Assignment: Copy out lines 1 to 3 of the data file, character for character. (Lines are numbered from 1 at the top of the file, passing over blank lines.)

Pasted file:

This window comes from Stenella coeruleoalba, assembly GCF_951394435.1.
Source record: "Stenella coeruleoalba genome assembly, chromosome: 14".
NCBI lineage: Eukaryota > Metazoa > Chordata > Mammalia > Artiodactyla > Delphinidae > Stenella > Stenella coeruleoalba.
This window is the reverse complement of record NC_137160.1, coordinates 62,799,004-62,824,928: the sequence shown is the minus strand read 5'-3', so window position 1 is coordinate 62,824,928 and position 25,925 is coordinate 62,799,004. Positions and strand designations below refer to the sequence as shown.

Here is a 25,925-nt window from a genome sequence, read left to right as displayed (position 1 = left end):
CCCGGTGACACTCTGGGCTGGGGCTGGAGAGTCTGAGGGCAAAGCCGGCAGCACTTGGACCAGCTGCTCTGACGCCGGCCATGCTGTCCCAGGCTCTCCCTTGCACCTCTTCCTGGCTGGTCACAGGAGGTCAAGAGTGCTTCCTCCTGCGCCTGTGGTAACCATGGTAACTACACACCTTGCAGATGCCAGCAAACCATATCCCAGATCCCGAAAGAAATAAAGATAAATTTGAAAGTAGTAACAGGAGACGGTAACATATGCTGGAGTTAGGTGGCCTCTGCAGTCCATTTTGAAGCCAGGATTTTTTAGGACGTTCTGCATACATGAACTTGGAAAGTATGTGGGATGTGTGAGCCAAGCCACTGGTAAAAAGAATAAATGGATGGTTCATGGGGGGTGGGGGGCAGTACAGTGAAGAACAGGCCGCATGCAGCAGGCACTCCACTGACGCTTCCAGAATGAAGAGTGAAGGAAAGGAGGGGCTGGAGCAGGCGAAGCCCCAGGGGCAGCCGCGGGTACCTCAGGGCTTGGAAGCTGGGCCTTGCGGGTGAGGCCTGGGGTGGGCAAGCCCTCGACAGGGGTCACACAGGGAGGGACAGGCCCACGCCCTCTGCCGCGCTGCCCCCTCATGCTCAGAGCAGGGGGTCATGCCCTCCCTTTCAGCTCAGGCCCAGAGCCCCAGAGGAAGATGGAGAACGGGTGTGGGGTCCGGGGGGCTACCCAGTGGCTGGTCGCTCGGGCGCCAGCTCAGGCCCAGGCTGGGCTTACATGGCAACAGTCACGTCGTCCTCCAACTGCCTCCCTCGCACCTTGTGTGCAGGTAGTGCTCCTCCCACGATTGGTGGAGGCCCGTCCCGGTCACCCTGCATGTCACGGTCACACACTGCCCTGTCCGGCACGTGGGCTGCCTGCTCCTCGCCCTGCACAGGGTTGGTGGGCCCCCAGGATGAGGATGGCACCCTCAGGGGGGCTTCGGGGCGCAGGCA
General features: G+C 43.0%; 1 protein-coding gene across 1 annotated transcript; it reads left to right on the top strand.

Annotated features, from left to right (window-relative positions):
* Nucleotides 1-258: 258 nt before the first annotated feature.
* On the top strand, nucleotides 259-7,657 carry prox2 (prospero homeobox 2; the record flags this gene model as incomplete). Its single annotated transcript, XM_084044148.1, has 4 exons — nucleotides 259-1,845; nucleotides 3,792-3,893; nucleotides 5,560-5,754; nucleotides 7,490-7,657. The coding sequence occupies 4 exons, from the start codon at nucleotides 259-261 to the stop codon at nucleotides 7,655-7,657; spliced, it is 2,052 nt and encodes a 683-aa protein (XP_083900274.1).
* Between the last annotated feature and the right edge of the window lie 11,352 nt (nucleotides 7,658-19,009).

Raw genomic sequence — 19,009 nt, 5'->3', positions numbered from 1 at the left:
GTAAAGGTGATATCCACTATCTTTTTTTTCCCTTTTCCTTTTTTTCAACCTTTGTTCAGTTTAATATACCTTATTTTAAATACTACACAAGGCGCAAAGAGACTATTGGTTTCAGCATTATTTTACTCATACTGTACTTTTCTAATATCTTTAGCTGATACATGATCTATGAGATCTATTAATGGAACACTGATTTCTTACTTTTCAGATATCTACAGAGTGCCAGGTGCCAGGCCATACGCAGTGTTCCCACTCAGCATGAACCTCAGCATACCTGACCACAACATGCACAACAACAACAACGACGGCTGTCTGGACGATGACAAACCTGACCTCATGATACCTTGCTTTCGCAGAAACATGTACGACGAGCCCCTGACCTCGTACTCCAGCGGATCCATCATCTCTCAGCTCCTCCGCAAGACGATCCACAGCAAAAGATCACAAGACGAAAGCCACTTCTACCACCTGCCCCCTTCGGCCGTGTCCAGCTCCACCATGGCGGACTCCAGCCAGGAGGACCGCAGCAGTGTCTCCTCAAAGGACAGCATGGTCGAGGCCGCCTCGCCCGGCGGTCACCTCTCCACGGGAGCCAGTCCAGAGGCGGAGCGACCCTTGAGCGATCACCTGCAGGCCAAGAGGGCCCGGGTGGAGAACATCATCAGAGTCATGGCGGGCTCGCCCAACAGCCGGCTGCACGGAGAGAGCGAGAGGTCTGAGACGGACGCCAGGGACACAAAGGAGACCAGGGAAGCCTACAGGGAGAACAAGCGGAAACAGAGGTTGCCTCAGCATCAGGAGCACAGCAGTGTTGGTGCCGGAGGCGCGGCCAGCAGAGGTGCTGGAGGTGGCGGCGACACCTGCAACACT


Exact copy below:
This window comes from Stenella coeruleoalba, assembly GCF_951394435.1.
Source record: "Stenella coeruleoalba genome assembly, chromosome: 14".
NCBI lineage: Eukaryota > Metazoa > Chordata > Mammalia > Artiodactyla > Delphinidae > Stenella > Stenella coeruleoalba.